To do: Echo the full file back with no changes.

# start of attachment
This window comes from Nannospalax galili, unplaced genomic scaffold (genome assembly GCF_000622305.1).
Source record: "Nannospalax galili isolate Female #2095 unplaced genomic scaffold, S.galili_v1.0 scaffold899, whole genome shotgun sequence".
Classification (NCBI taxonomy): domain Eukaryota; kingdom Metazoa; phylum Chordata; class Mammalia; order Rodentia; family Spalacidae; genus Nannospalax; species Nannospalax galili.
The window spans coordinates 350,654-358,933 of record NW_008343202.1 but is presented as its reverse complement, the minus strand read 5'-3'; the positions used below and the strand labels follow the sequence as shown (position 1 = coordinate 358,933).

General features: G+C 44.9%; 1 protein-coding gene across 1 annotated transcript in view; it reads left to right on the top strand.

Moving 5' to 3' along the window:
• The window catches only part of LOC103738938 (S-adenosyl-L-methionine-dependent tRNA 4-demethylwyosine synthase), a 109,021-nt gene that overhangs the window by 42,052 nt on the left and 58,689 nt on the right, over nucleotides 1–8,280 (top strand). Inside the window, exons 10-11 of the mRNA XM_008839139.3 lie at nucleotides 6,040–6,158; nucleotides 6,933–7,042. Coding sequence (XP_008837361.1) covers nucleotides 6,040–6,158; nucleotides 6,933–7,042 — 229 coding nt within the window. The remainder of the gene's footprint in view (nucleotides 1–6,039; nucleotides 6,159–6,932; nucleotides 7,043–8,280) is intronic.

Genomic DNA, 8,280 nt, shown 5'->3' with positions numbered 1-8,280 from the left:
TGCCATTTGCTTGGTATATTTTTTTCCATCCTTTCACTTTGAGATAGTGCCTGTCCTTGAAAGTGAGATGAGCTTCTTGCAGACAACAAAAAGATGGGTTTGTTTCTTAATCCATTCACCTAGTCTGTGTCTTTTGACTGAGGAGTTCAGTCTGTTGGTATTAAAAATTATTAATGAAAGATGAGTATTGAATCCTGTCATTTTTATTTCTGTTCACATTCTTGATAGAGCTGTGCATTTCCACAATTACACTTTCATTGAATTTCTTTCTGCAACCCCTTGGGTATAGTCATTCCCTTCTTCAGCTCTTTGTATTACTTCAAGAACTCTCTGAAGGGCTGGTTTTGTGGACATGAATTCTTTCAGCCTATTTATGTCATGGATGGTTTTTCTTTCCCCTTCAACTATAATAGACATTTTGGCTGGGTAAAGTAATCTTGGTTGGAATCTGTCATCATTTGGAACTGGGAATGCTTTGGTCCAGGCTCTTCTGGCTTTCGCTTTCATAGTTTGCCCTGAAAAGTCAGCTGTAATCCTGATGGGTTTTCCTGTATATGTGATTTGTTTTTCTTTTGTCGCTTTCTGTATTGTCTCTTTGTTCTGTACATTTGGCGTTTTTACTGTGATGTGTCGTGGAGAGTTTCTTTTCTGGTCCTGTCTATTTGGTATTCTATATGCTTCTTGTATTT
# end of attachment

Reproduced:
This window comes from Nannospalax galili, unplaced genomic scaffold (genome assembly GCF_000622305.1).
Source record: "Nannospalax galili isolate Female #2095 unplaced genomic scaffold, S.galili_v1.0 scaffold899, whole genome shotgun sequence".
Classification (NCBI taxonomy): domain Eukaryota; kingdom Metazoa; phylum Chordata; class Mammalia; order Rodentia; family Spalacidae; genus Nannospalax; species Nannospalax galili.
The window spans coordinates 350,654-358,933 of record NW_008343202.1 but is presented as its reverse complement, the minus strand read 5'-3'; the positions used below and the strand labels follow the sequence as shown (position 1 = coordinate 358,933).

General features: G+C 44.9%; 1 protein-coding gene across 1 annotated transcript in view; it reads left to right on the top strand.

Moving 5' to 3' along the window:
• The window catches only part of LOC103738938 (S-adenosyl-L-methionine-dependent tRNA 4-demethylwyosine synthase), a 109,021-nt gene that overhangs the window by 42,052 nt on the left and 58,689 nt on the right, over nucleotides 1–8,280 (top strand). Inside the window, exons 10-11 of the mRNA XM_008839139.3 lie at nucleotides 6,040–6,158; nucleotides 6,933–7,042. Coding sequence (XP_008837361.1) covers nucleotides 6,040–6,158; nucleotides 6,933–7,042 — 229 coding nt within the window. The remainder of the gene's footprint in view (nucleotides 1–6,039; nucleotides 6,159–6,932; nucleotides 7,043–8,280) is intronic.

Genomic DNA, 8,280 nt, shown 5'->3' with positions numbered 1-8,280 from the left:
TGCCATTTGCTTGGTATATTTTTTTCCATCCTTTCACTTTGAGATAGTGCCTGTCCTTGAAAGTGAGATGAGCTTCTTGCAGACAACAAAAAGATGGGTTTGTTTCTTAATCCATTCACCTAGTCTGTGTCTTTTGACTGAGGAGTTCAGTCTGTTGGTATTAAAAATTATTAATGAAAGATGAGTATTGAATCCTGTCATTTTTATTTCTGTTCACATTCTTGATAGAGCTGTGCATTTCCACAATTACACTTTCATTGAATTTCTTTCTGCAACCCCTTGGGTATAGTCATTCCCTTCTTCAGCTCTTTGTATTACTTCAAGAACTCTCTGAAGGGCTGGTTTTGTGGACATGAATTCTTTCAGCCTATTTATGTCATGGATGGTTTTTCTTTCCCCTTCAACTATAATAGACATTTTGGCTGGGTAAAGTAATCTTGGTTGGAATCTGTCATCATTTGGAACTGGGAATGCTTTGGTCCAGGCTCTTCTGGCTTTCGCTTTCATAGTTTGCCCTGAAAAGTCAGCTGTAATCCTGATGGGTTTTCCTGTATATGTGATTTGTTTTTCTTTTGTCGCTTTCTGTATTGTCTCTTTGTTCTGTACATTTGGCGTTTTTACTGTGATGTGTCGTGGAGAGTTTCTTTTCTGGTCCTGTCTATTTGGTATTCTATATGCTTCTTGTATTT